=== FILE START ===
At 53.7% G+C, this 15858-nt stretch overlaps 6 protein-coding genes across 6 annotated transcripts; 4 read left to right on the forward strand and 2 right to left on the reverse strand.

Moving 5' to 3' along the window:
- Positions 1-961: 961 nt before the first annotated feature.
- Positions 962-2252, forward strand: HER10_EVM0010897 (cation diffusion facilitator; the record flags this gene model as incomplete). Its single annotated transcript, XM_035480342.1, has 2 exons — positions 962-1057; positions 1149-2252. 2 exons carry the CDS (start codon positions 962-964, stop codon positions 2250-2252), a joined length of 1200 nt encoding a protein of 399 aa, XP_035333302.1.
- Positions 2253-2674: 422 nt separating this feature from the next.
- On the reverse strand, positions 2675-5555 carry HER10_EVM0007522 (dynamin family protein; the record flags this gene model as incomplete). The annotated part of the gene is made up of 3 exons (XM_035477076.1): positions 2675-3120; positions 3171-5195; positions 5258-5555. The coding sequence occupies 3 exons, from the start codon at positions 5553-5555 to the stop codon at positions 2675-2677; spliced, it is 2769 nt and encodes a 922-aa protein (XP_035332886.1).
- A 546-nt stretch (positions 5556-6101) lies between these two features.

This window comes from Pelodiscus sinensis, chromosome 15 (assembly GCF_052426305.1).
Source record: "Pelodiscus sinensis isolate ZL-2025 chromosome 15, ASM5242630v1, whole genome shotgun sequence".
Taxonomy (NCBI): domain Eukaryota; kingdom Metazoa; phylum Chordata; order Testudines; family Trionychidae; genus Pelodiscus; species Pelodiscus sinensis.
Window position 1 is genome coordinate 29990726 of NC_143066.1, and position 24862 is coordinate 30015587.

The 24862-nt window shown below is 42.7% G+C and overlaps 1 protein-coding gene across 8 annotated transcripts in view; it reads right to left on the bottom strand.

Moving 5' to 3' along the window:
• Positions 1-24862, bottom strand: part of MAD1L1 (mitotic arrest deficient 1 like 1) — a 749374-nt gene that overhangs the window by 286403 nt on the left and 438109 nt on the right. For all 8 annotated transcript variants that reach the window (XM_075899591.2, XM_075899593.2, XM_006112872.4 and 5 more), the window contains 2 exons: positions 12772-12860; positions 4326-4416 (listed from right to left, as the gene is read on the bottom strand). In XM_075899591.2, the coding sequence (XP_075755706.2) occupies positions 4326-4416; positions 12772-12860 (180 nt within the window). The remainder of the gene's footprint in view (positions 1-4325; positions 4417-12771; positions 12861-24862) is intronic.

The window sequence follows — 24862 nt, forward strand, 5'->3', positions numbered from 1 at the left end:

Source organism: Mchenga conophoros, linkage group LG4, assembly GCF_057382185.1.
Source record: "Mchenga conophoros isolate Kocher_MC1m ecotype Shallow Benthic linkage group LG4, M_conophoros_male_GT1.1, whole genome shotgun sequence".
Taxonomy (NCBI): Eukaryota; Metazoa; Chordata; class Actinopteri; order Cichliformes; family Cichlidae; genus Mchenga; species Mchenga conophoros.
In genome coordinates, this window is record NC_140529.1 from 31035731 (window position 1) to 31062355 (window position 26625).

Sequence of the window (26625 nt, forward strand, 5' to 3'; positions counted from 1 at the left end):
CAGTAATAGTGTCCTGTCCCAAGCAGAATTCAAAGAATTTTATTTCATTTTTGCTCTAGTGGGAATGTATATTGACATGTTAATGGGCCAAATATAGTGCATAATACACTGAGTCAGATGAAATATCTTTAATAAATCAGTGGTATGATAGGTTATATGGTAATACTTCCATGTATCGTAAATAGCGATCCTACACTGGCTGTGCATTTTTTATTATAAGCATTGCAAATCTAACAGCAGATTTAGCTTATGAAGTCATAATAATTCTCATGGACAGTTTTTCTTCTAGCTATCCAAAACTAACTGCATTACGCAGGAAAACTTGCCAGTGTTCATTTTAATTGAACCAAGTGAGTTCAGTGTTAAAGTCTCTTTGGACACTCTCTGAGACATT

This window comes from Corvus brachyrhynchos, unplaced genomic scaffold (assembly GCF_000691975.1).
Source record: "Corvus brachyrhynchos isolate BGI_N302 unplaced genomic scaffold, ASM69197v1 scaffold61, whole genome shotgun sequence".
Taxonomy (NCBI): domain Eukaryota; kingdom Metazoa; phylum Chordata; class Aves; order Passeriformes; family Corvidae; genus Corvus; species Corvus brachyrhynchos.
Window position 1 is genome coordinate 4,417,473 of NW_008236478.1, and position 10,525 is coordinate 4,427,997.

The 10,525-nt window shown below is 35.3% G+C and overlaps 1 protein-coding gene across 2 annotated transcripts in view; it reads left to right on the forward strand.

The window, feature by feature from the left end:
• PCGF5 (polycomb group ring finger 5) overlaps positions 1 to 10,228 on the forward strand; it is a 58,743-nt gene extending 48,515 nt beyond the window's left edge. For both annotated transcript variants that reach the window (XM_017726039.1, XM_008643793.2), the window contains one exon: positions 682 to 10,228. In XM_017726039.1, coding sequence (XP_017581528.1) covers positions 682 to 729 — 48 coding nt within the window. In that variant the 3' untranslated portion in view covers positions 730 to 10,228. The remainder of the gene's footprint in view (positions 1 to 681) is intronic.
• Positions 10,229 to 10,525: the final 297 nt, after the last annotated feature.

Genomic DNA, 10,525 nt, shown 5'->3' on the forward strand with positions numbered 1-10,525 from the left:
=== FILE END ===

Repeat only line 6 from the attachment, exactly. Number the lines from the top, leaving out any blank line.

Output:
- On the reverse strand, positions 2675-5555 carry HER10_EVM0007522 (dynamin family protein; the record flags this gene model as incomplete). The annotated part of the gene is made up of 3 exons (XM_035477076.1): positions 2675-3120; positions 3171-5195; positions 5258-5555. The coding sequence occupies 3 exons, from the start codon at positions 5553-5555 to the stop codon at positions 2675-2677; spliced, it is 2769 nt and encodes a 922-aa protein (XP_035332886.1).